Inside a party bus (Wikimedia Commons)

Party bus regulations overdue says Maple Ridge mom

Julie Raymond has fought for changes for a decade

A conversation about party bus regulations still ends with tears for Julie Raymond, a decade after her daughter’s death.

The Maple Ridge mother has lobbied for changes for 10 years, and she had been told this week by government officials that big ones were coming. Friday the province announced the requirement of a chaperone on board if there are minors present, fines that have been quadrupled, and other stiffer regulations.

“This is what Danielle (her daughter) and I have been working for ever since Shannon’s death,” she said Friday afternoon. “It’s much needed.”

Shannon was just 16 when she died of a drug overdose. She had been on a party bus in July 2008, and taken a lethal combination of the club drug ecstasy and alcohol. She was found dead at a Maple Ridge home at 6 a.m. on July 26.

Since then, Julie has pressed the provincial government for more enforcement of party buses, which she maintains were effectively operating outside the law, such as allowing minors to consume alcohol.

Read More: Party bus licensing tightened up

Friday the government announced it is is quadrupling fines for party buses and commercial vehicles that do not meet inspection standards, in an effort to keep teenagers and minors safer. All party buses and commercial vehicles that do not display valid decals confirming they have passed a safety inspection will face fines that will increase from $81 to $318, making them among the highest in Western Canada.

“For a long time, the party bus industry has been ignored, leaving glaring gaps in safety,” said Claire Trevena, Minister of Transportation and Infrastructure. “Our government is adopting a suite of new measures so all passengers — and in particular minors — are safe when they take a ride in a party bus.”

The ministry will be engaging with the transportation industry and the Passenger Transportation Board to have new safety measures in place and enforceable in early 2019. These include:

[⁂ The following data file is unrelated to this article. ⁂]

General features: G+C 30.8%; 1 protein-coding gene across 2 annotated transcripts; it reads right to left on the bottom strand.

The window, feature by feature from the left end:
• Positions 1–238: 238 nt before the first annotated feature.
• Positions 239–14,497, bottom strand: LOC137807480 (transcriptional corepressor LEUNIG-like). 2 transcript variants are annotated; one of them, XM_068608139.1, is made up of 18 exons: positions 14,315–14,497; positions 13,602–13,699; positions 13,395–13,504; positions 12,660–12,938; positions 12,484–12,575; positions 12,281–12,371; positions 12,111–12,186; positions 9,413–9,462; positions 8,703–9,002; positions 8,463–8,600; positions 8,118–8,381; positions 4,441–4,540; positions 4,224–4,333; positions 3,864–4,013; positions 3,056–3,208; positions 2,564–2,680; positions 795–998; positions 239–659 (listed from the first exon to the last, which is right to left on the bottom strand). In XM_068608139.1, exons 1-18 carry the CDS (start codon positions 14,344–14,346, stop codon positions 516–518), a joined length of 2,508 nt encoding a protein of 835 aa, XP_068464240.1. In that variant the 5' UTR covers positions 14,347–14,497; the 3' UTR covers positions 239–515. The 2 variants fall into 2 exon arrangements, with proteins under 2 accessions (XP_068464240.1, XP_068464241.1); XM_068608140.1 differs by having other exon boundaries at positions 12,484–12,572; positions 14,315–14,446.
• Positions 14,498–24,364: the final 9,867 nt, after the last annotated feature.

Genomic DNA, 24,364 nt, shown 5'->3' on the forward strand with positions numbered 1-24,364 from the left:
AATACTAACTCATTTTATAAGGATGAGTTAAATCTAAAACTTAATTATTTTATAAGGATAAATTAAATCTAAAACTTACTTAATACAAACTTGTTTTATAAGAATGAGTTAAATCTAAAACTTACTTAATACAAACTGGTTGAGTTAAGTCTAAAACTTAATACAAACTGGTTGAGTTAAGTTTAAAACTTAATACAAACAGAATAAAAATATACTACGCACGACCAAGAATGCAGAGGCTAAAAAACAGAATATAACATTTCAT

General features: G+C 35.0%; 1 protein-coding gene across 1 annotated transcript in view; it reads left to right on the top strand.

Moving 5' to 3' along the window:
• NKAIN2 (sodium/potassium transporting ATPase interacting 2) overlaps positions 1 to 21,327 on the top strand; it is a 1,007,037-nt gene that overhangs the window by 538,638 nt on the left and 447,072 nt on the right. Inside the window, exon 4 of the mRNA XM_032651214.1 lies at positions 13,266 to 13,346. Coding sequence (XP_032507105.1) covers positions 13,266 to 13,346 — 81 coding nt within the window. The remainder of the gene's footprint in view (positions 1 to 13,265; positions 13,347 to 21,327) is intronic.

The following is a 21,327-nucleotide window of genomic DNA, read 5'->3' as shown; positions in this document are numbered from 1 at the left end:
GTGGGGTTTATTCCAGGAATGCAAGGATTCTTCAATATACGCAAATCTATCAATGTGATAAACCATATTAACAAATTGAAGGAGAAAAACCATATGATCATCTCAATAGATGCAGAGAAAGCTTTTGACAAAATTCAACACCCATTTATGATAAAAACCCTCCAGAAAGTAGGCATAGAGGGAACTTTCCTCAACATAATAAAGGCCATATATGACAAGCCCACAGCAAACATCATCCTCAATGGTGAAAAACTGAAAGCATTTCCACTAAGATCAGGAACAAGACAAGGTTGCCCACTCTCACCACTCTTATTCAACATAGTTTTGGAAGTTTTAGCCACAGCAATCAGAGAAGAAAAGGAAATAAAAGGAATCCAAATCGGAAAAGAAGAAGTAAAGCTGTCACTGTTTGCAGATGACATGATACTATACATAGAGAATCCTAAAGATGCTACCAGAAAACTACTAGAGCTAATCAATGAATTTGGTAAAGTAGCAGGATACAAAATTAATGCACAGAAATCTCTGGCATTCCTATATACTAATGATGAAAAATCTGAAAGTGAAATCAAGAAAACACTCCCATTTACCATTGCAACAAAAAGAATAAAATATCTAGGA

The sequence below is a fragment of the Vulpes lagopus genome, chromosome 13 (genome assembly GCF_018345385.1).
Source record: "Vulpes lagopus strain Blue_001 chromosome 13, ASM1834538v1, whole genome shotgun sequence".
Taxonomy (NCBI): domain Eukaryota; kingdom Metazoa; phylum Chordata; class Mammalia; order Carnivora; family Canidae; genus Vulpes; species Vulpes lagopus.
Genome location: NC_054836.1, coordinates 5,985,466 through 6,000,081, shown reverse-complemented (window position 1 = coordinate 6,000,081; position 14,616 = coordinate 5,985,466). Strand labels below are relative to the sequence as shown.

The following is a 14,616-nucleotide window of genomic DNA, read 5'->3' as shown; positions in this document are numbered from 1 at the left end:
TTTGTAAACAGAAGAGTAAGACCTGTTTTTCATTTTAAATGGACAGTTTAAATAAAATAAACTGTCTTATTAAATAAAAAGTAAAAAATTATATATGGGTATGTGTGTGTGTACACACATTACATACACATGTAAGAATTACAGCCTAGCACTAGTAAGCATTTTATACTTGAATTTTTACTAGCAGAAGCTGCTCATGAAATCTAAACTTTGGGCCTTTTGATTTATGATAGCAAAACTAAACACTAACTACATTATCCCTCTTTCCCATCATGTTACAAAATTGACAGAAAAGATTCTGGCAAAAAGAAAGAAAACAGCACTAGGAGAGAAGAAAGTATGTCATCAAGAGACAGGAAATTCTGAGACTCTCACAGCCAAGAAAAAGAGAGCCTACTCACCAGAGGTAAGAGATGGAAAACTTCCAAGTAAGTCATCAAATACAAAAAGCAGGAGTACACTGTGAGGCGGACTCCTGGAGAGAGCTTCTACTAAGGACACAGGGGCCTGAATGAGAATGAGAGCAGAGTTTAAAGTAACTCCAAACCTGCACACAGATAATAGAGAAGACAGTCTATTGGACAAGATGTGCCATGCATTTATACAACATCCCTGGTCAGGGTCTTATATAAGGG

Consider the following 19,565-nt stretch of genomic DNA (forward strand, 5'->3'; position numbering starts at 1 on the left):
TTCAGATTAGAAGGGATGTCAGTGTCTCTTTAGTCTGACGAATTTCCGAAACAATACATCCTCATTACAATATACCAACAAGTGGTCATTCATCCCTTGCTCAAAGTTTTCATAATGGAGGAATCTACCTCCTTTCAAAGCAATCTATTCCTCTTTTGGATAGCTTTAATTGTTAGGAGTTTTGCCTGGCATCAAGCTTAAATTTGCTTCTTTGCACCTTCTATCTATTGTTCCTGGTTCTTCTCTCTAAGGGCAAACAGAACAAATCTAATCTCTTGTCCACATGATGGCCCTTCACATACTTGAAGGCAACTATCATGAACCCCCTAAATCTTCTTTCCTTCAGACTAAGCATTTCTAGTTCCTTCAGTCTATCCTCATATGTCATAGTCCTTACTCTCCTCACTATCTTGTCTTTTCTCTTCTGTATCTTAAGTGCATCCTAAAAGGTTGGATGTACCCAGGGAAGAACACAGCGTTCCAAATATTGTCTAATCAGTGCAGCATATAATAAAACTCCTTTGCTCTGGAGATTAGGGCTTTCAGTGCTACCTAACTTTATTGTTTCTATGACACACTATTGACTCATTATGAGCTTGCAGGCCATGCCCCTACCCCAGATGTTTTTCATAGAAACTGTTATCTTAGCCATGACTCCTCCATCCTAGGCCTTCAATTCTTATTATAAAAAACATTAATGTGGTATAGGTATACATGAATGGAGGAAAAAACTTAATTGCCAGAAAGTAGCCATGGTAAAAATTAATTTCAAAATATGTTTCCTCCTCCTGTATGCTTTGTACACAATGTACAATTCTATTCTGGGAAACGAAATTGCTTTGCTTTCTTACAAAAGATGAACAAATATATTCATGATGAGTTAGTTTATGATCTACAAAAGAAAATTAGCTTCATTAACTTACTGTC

• having a safety monitor or chaperones if a minor is on board a party bus

• requiring minors to have a signed consent form from a parent or guardian

• having new licensees of party buses submit a passenger safety plan to show they are capable of providing a safe service

• installing cameras in party buses, similar to the taxi camera program

• requiring party bus operators to install an emergency alert system in vehicles with separate passenger compartments

“Had those been in place prior to Shannon’s death, we wouldn’t be having this conversation,” said Julie on Friday. “My daughter would still be alive.”

She said this week’s changes might well have saved others, if they had come earlier.

In the intervening decade between Shannon’s death and the new regulations, there have been more high-profile party bus deaths – Ernest Azoadam, 16, collapsed on a party bus in Surrey in 2013, but the BC Coroners Service ruled out drugs or alcohol in his death. Chelsea Lynn Mist died after falling out of a party bus in Vancouver in 2016.

The ministry reminded the public it is against the law to consume alcohol inside a vehicle.

“The RCMP and local police will be conducting focused enforcement during the holiday season and will continue to ticket people breaking the law.”

Julie Raymond said she hopes the new rules go far enough.

“I truly hope so. I don’t want any other family to go through what we went through. I wish we didn’t have this conversation. I wish my daughter was still here.”

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